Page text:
Grooster CEO Lesel Radage is used to building. Before starting her company earlier this year, Lesel travelled the world working in engineering and construction management, building a city hall, police station, fire station and a few schools along the way. She’s lived in San Francisco, Helsinki and Boston, looking after her two kids, and then finally moved back to Vancouver in the summer of 2009.
With Grooster, a port-manteau of “growing” and “rooster”, Lesel aims to grow e-commerce in Canada, where she feels e-commerce lags behind other countries she’s travelled. She’s also very keen on making connections with different people. “Grooster allows me to connect locals and local businesses at two points,” says Lesel, “first online and then through interactions at bricks and mortar stores.”
Lesel sees “local” to be key in Grooster, which like many “flash” deal sites features limited-time offers to a limited number of buyers. Not only is the business home-grown in Vancouver, Lesel also strives to “connect locals with unique and high quality local businesses.” Grooster seeks out unique businesses that are a bit off the beaten path. “Some may seem well out of the way, but we work with business owners who we feel will provide good value and experiences to our subscribers.” And because purchase confidence and trust is key, Grooster personally checks and visits almost every business that appears on the site.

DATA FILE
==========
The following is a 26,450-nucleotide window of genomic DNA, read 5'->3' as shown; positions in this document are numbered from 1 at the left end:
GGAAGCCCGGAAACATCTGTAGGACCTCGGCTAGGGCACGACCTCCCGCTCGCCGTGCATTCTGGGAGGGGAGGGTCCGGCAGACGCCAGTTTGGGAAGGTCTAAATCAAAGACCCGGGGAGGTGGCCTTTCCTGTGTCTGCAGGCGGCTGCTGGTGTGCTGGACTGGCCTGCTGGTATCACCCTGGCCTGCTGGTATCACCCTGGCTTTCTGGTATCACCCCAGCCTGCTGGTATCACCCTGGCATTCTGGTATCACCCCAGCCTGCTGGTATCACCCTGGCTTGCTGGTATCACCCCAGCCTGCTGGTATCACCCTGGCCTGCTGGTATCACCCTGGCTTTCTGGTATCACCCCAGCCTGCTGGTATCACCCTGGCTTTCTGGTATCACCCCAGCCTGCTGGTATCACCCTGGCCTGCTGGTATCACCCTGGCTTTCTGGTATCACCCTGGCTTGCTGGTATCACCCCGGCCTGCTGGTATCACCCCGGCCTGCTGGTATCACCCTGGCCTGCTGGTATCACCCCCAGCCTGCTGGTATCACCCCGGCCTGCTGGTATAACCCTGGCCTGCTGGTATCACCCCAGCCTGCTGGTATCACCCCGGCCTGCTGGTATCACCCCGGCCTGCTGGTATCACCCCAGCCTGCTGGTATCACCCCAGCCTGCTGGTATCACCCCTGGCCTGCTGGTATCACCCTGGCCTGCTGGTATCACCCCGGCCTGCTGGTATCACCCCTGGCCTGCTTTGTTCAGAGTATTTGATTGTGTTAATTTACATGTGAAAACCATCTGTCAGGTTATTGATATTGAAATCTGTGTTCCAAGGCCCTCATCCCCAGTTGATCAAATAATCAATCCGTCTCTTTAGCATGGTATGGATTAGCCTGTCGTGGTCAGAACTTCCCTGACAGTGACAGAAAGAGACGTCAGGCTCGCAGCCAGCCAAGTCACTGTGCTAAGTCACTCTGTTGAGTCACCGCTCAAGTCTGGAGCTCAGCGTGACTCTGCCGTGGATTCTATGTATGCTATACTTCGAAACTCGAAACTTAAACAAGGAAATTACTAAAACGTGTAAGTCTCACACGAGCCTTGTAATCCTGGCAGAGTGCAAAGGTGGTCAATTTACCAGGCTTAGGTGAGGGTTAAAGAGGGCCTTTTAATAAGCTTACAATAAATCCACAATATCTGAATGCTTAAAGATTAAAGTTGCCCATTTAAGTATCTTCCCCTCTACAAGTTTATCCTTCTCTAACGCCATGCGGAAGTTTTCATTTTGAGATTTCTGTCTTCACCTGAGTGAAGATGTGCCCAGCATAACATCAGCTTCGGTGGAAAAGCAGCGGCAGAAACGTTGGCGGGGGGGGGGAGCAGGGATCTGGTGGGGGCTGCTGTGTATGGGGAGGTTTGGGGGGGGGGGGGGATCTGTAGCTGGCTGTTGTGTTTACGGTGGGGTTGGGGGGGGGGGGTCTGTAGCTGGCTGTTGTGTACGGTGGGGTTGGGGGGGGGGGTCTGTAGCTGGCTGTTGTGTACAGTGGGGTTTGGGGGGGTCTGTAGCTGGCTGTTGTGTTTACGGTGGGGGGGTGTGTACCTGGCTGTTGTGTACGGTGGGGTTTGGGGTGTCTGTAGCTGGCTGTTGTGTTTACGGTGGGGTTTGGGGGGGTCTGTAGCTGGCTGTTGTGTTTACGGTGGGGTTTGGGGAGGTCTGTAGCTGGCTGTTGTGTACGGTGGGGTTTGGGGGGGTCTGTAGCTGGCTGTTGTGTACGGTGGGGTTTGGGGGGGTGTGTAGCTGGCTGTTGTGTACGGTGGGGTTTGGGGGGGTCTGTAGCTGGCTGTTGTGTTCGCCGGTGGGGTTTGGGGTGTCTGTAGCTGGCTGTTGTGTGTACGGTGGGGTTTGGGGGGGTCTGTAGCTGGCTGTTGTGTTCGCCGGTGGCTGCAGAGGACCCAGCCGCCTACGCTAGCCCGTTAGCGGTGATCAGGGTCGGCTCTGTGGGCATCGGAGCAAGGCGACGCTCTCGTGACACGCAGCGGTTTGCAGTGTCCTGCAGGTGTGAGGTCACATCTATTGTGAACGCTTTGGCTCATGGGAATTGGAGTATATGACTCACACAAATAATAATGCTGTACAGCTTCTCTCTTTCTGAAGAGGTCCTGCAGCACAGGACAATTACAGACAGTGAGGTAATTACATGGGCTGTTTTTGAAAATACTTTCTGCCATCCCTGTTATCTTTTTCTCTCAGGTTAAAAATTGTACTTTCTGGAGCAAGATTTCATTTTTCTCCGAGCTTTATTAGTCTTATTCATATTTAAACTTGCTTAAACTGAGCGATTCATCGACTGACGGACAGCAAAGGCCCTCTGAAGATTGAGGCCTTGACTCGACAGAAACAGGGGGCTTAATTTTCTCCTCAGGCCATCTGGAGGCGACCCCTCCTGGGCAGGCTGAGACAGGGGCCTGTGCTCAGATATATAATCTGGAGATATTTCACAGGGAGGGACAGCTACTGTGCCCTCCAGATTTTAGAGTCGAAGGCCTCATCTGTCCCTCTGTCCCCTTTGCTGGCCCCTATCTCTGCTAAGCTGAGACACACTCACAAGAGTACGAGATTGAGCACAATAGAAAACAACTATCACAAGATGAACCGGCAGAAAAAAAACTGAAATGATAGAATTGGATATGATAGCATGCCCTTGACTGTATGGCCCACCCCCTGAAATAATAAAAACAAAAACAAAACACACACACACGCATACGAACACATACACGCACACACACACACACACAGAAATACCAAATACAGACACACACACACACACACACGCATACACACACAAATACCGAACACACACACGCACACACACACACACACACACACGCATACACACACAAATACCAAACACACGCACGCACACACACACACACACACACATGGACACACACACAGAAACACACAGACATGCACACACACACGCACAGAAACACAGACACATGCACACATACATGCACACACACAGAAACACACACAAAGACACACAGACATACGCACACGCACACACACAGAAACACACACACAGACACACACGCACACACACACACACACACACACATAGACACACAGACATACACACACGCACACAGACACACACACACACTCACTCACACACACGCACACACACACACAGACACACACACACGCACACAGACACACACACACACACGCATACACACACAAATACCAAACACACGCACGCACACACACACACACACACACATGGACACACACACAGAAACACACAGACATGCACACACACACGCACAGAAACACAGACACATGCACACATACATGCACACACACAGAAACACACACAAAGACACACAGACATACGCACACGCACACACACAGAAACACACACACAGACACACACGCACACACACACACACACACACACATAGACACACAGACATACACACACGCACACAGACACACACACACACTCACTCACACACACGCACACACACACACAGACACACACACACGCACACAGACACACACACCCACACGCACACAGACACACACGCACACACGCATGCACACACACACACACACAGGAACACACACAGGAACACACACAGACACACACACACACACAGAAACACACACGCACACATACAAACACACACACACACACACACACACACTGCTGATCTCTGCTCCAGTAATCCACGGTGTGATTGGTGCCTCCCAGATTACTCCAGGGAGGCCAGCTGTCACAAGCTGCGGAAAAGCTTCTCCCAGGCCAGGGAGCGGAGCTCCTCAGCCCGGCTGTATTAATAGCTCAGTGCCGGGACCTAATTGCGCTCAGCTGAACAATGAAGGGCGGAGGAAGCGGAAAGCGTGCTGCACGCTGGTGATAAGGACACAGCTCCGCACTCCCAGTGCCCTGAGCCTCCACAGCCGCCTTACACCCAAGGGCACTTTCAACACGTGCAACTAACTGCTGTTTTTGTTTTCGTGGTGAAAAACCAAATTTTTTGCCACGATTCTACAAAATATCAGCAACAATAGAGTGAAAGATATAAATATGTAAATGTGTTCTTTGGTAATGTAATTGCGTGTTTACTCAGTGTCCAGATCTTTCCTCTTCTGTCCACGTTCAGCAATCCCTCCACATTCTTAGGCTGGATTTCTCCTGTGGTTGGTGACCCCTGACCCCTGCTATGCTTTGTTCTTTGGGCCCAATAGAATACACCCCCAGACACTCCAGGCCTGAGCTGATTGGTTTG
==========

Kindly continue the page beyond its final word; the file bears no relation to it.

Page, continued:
“Being a mother of two, I know the struggles of time, costs and balance,” says Lesel, who adds that Grooster often features kid-friendly photographers, restaurants and retailers.
What’s next for Grooster? In addition to offering more to its subscribers, the company is looking to bring a more sustainable model to local businesses. Lesel adds: “Our new product will launch soon… stay tuned!”